Get the TR6 out on the open road and a different character emerges. Yes, it’s still a heavy Healey-like beast but that’s the appeal. Power delivery from the longstroke six-pot engine makes the tail squat when you bury the throttle (a criticism of road tests of the time) and the infamous ‘Triumph twitch’ when you apply power remains all to evident. The ride is fi rm, but a front anti-roll bar allied to IRS helps to make the handling pretty predictable on good tyres although in the wet, oversteer can be had – but held – at whim. All this means is that hustling a TR6 becomes something to savour so long as you are prepared to take control of the TR6 by the scruff of the neck and show it who is boss.

If gentle cruising is more your game, the TR6 is well suited for the job. The overdrive box is geared to place the legal limit easily under 3000rpm. Like the MGB, overdrive is an essential as the straight four-speeders seem fussy by comparison. It’s not simply for relaxed frugal cruising but also due to the fact that without the seven-speed o/d-aided transmission, the intermediate ratios seem too widely spaced to make use of all that healthy pulling torque. The best way to sum up a TR6 is that you know you’ve been out for a drive, and that’s where the overall satisfaction comes from.

Everything about the TR6 is now reliable and replaceable. The hood is easy to erect, there’s a stylish optional hardtop (although like the wood promotes a lot of wind noise) while going topless liberates fair bit of buffeting although no more so than any other old sportster.

Using aTR6 everyday takes away that sense of occasion feel we reckon but, so long as you can stomach the 20-24mpg is doable. With 60mph coming up in tad under nine seconds if in good tune (but many aren’t) a PI TR6 should have more than enough go to cope with the cut and thrust of today’s life. And you can make a good car even better with selected mods such as a better suspension set up, Toyota or BMW transmissions (where a BMW rear end works wonders) and a raft of engine upgrades, which includes a 2.7-litre rebore. The least you should do is, if you’re running on the original Lucas injection, fi t a new Bosch fuel pump and reposition it – a specialist will advise.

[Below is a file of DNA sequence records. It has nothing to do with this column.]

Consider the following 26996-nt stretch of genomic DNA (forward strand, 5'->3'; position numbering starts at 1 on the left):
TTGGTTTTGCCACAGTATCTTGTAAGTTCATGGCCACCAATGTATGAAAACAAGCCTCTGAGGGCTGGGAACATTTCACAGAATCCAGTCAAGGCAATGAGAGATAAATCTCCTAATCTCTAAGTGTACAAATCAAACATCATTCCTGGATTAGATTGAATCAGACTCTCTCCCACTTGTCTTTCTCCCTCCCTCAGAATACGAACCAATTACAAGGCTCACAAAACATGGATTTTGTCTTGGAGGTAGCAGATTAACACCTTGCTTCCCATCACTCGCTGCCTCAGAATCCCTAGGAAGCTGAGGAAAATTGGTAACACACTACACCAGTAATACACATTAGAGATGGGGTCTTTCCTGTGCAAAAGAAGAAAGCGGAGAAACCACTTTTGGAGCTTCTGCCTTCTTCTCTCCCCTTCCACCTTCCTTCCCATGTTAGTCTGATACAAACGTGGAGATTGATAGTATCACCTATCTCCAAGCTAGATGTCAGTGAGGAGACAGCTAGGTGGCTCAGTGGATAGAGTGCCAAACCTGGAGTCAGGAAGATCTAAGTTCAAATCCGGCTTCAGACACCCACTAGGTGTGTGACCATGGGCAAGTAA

So many cars have been restored, hacked about and tinkered with over the years that it can take some time to get one running just right. But once sorted and in tune (always use a good TR specialist for this), then a TR6 is a relatively easy car to own, with simple mechanical underpinnings that lend themselves to DIY maintenance. One exception is that special tools are needed to replace the taper roller bearings on the rear end, so grumbly bearings are best quietened with exchange hubs. The supply of parts at reasonable prices is also superb, and shopping around can net you bargains.

Exactly how easy a TR6 is to keep on song will depend on what has been done to the engine. A pair of Strombergs or an SU conversion generally proves easier to tune than a full set of DCOE Webers, for example. Even a car running the Lucas fuel injection should remain docile and tractable, particularly if the fuel pump has been moved from its heat-prone position in the boot right over the exhaust. To run on unleaded, you will need ultimately hardened exhaust valve inserts while the seals in the Lucas PI metering unit will also need upgrading, but these are one-off outlays when the time comes.

Talking of one-off outlays, Revington TR markets a special throttle linkage which puts real power to your right foot. The problem is wear and slop in the original design says the Somerset specialist and results in some cars only working on less than half throttle. For under £200 it gives full response and makes it feel as though there’s much more than 150bhp under the bonnet!


1967 Short-lived TR5 PI showcases the new six cylinder engine in the TR4A. Stroked to give 2498cc and fi tted with Lucas fuel injection to give 150bhp in Europe as the TR5 PI. Also sold in America albeit with twin Stromberg carbs for a paltry 104bhp and badged as the TR250. Sells incredibly well